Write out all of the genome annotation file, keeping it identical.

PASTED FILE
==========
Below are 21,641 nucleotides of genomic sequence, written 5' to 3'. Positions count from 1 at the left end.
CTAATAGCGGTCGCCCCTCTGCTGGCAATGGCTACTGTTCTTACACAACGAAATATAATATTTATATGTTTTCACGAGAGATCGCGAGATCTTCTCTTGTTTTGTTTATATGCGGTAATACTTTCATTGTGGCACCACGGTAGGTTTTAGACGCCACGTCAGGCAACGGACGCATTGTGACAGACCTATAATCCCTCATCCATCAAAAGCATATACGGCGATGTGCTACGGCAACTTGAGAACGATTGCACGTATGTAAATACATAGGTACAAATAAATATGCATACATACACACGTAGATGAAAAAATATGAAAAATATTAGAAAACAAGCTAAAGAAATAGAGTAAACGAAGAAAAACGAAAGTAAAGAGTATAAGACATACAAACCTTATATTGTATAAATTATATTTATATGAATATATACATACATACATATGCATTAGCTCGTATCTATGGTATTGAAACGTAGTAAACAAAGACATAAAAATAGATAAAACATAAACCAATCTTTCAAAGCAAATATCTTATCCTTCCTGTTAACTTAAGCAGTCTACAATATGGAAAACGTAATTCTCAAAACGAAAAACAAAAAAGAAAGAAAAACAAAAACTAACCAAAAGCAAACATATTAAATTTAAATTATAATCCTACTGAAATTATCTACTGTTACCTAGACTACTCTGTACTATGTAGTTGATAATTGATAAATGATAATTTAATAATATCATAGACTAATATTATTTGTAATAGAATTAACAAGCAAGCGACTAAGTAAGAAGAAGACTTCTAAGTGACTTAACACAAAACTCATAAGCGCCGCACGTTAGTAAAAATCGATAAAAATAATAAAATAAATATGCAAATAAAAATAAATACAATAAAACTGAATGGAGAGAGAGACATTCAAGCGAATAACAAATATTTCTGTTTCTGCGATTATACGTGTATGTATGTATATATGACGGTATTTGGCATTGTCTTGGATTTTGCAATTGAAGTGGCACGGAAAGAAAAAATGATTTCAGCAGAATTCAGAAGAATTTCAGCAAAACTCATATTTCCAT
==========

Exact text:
Below are 21,641 nucleotides of genomic sequence, written 5' to 3'. Positions count from 1 at the left end.
CTAATAGCGGTCGCCCCTCTGCTGGCAATGGCTACTGTTCTTACACAACGAAATATAATATTTATATGTTTTCACGAGAGATCGCGAGATCTTCTCTTGTTTTGTTTATATGCGGTAATACTTTCATTGTGGCACCACGGTAGGTTTTAGACGCCACGTCAGGCAACGGACGCATTGTGACAGACCTATAATCCCTCATCCATCAAAAGCATATACGGCGATGTGCTACGGCAACTTGAGAACGATTGCACGTATGTAAATACATAGGTACAAATAAATATGCATACATACACACGTAGATGAAAAAATATGAAAAATATTAGAAAACAAGCTAAAGAAATAGAGTAAACGAAGAAAAACGAAAGTAAAGAGTATAAGACATACAAACCTTATATTGTATAAATTATATTTATATGAATATATACATACATACATATGCATTAGCTCGTATCTATGGTATTGAAACGTAGTAAACAAAGACATAAAAATAGATAAAACATAAACCAATCTTTCAAAGCAAATATCTTATCCTTCCTGTTAACTTAAGCAGTCTACAATATGGAAAACGTAATTCTCAAAACGAAAAACAAAAAAGAAAGAAAAACAAAAACTAACCAAAAGCAAACATATTAAATTTAAATTATAATCCTACTGAAATTATCTACTGTTACCTAGACTACTCTGTACTATGTAGTTGATAATTGATAAATGATAATTTAATAATATCATAGACTAATATTATTTGTAATAGAATTAACAAGCAAGCGACTAAGTAAGAAGAAGACTTCTAAGTGACTTAACACAAAACTCATAAGCGCCGCACGTTAGTAAAAATCGATAAAAATAATAAAATAAATATGCAAATAAAAATAAATACAATAAAACTGAATGGAGAGAGAGACATTCAAGCGAATAACAAATATTTCTGTTTCTGCGATTATACGTGTATGTATGTATATATGACGGTATTTGGCATTGTCTTGGATTTTGCAATTGAAGTGGCACGGAAAGAAAAAATGATTTCAGCAGAATTCAGAAGAATTTCAGCAAAACTCATATTTCCAT